10 Beaters Belonging To Car Hoarder Mark Shoff Towed From Covina Neighborhood Streets
Which would be cool, in a creepy A&E kind of way, if Shoff also owned a 48-car parking garage. Instead, he lives with his 81-year-old mom Barbara in a suburban tract house on Aspan Avenue with a standard two-car shelter. (Barbara adds another 15 cars to the mix, DMV records show.) Let's just say: Not quite "Cribs" status.
Accordingly, Shoff's friendly neighborhood fleet is spread throughout the Covina community, slowly flaking apart, getting their jankiness all up in the gutters and sidewalks. According to KTLA, one has a busted window and many have flat tires.
As you can imagine, neighbors are stoked --
Samantha Martinez told KTLA: "He's got cars parked over there on the streets, at liquor stores... supermarkets... He parks them everywhere. And he stays out here just washing them all day."
Los Angeles County Sheriff's deputies finally did something about the curbside junkyard on Friday, when they towed 10 of Shoff's babies to a nearby lot, on grounds that the vehicles had not been moved in over 72 hours.
We're not trying to do the math or anything, but 10 rides at the 'pound for -- oh, let's say, $300 a pop -- is a large price to pay just so you can have the right beater for every occasion. (Or, as Shoff is surely thinking, "I could buy like three more with that!")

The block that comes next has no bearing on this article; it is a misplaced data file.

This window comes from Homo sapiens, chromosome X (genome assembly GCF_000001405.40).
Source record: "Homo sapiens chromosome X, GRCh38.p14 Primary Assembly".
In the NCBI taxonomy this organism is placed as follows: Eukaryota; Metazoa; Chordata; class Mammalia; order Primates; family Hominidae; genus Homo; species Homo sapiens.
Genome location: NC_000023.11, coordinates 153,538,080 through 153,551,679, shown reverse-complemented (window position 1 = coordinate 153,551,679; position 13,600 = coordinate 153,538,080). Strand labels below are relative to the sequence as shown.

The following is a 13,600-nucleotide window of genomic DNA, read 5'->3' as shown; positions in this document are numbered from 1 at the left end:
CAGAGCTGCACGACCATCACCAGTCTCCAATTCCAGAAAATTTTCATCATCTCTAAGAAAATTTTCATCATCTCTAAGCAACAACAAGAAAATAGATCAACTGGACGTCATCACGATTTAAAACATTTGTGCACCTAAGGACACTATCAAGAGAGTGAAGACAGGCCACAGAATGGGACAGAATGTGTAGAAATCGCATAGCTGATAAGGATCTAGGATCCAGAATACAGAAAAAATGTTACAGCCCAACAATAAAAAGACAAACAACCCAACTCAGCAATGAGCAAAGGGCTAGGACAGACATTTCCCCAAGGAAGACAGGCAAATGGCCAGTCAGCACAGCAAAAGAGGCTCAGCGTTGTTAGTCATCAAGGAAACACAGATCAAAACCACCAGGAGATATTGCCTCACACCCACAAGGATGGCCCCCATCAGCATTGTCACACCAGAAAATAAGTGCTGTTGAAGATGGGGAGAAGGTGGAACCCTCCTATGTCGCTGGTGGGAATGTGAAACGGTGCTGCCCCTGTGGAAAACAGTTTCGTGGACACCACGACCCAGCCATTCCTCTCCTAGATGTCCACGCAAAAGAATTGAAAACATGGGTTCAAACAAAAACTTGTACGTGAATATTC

"Hoarders" better stage an intervention soon, because nearby residents have almost reached "Kill the beast!" level on their intolerance meter.
Caroline Bermude told KTLA she has left multiple notes on Shoff's windshields (note the plural) asking him to stop blocking her driveway -- only to watch him tear up the notes and leave the cars where they stand.
Bill Franklin told the Pasadena Star-News that, two years ago, in response to a petition from neighbors, the Department of Public Works put up "No Parking" signs for Tuesday street sweepings on Aspan Avenue. Hilariously, that just "created more work" for Shoff, who now moves the cars and re-parks them once street sweeping is over.
And the gals from the Beverly Wilshire Homes Association thought they had it bad.